Most people probably have encountered the definition of a neurotransmitter. We often hear about the role of serotonin or dopamine. Both substances are strictly connected with regulating our behaviour and mood. Dopamine, which is released in Central Nervous System stimulates Reward Centre, by which it is believed to be the biological cause of addiction. Serotonin - commonly defined as happiness hormone, whose mechanisms are used to cure mental disorders, such as depression. About the role of serotonin or dopamine we know fairly a lot, wheras less known neurotransmitter is acetylocholine having the role of cognitive functions modulator.
Acetylocholine synthesized from choline and the rest of acetic acid. It is worth adding, that acetyloholine was the first neurotransmitter discovered by scientists. The first who discovered it was physiologist Henry Dale in 1914, and its working was aproximated to the world by Austrian pharmacologist Otto Leowi. Leowi gave that substance the name vagusstoff, pointing it ability to stimulate vagus nerve. Despite prioryty of its discovery, we know definately less about it working than in the case of dopamine or serotonin.
The basic cells in our brain and nervous system are neurons, which communicatwe with each other by releasing neurotransmitters. Neurotransmitters are chemical compounds, whose particles transfer signals between neurons by synapses.They give informations in the brain, and also from the brain to all parts of the body – also muscle cells and cells belonging to ductless glands. Neurons producing neurotransmitters transport them on the end of villuses called axons, and nearby neuron receives them with the use of dendrites (a part of neuron reminding of a tree crown with its look). Synapse is a place where dentrites of one neuron meet with axon of another neuron.
As it has been mentioned before, acetylocholine shows abilities to stimulate vagus nerve. It is a part of our parasympathetic nervous system, responsible for the rest and proper digestion in our organism. Thanks to vagus nerve acetylocholine supports heart rythm regulation, food digestion, muscles coordination while movement, influences rest of organism, immune cells condition, organs and tissues and stem cells.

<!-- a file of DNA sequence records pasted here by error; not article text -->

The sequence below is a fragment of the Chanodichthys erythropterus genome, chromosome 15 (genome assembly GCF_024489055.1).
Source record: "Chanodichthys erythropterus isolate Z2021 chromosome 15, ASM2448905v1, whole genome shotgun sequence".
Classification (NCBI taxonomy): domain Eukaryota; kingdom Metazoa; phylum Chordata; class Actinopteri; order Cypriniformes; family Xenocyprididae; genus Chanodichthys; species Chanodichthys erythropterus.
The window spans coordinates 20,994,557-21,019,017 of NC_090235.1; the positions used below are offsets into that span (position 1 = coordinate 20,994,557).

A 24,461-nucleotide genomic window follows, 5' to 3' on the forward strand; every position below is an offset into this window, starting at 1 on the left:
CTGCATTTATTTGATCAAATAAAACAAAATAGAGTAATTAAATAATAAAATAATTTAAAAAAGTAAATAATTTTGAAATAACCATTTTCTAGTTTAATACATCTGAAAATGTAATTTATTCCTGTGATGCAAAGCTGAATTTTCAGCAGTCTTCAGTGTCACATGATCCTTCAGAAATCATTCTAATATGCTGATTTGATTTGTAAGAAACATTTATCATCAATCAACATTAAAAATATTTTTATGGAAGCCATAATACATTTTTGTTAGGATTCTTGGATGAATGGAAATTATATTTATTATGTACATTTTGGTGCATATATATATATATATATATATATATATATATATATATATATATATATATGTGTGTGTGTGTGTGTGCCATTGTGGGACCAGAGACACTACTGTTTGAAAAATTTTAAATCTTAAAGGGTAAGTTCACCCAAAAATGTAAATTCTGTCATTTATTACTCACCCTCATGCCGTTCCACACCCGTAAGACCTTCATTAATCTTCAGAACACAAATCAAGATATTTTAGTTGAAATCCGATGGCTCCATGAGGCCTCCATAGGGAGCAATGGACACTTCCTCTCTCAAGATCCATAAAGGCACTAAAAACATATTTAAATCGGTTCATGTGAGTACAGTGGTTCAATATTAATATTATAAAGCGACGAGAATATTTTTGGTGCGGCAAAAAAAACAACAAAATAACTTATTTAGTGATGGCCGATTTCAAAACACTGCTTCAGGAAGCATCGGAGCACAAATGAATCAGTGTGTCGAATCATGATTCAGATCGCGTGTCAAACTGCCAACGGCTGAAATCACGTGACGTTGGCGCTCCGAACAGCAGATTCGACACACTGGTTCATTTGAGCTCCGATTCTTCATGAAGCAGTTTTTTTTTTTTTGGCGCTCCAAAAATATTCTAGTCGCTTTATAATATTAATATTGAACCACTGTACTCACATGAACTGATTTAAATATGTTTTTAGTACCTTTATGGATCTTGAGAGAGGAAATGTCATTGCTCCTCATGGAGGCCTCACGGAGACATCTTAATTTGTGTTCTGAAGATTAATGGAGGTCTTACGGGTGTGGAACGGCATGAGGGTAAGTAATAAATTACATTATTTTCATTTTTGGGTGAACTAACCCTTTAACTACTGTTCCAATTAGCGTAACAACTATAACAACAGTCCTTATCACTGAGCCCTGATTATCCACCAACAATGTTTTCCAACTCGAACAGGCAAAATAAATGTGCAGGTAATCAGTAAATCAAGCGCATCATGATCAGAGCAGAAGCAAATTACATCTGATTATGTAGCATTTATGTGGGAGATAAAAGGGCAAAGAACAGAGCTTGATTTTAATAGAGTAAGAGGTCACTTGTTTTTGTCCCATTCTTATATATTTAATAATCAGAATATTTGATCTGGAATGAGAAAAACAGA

Not long ago did researchers start from the presumption, that ability to fix brain and create new cells, as well as connections between them is strictly limited to childhood period. The newest research in the field of neuropathy – definition determining brain capacity of fixing and creating new connections, show that the situation is different than was previously assumed. Brain does not lose ability to create new neuronal paths along with the age.
Research results show, that acetylocholine supports neuropathy process . It includes brain recovery after experienced damages, both physical, and connected with chemical substances overuse. Neuropathy is strongly connected with learning process and memory. It impacts reorganization and change of already existing connections, what is the reason of our behaviour change.
Research in 1980 led on caseload with dementia disorders let create cholinergic hypothesis in dementia. According to the hypothesis, which modern drug therapy is based on, one of the main cause dementia disorders appearance, such as . Alzheimer, is perturbation of cholinergic system functioning. According to studies, some caseload with Alzheimer disorder show decreased Acetyloholine level even 90% compared to average its concentration in healthy people’s organisms. Therefore, memory loss can have a strong connection with shortage of this neurotransmitter.
Acetylocholine is synthesized from choline and the rest of acetic acid. Choline is organic compound, which represents precursor (substance, which appears or is created in the first stage of reaction or a process, and consequently is converted into another substance) of acetylocholine. It occurs in every plant and animal cell to provide it optimal growth and development. Choline represents crucial compound taking part in right functioning of human organism. It is especially important in pregnant women – it assists in brain development and nervous system of a womb, and moreover, it prevents it defects, alike folic acid.
Adults should consume , at least 425mg of choline daily. Unfortunately, the most of people are not able to cover this demand only from their diet.
The main source of choline are animal products, such as yolks or offal (especially beef liver). It can be also found in wheat germ, pulses, nuts, spinach, tomatoes or oat flakes. We can also deliver choline with the use of preparations with cholinergic activity. Supplements including choline are: alpha-GPC, choline bitartrate, choline citrate, citicoline (CDP-choline). Other cholinergic compounds, which can support brain functioning are Ashwagandha, Ginko Biloba, phosphatidylserine(PS) and vitamins from B group.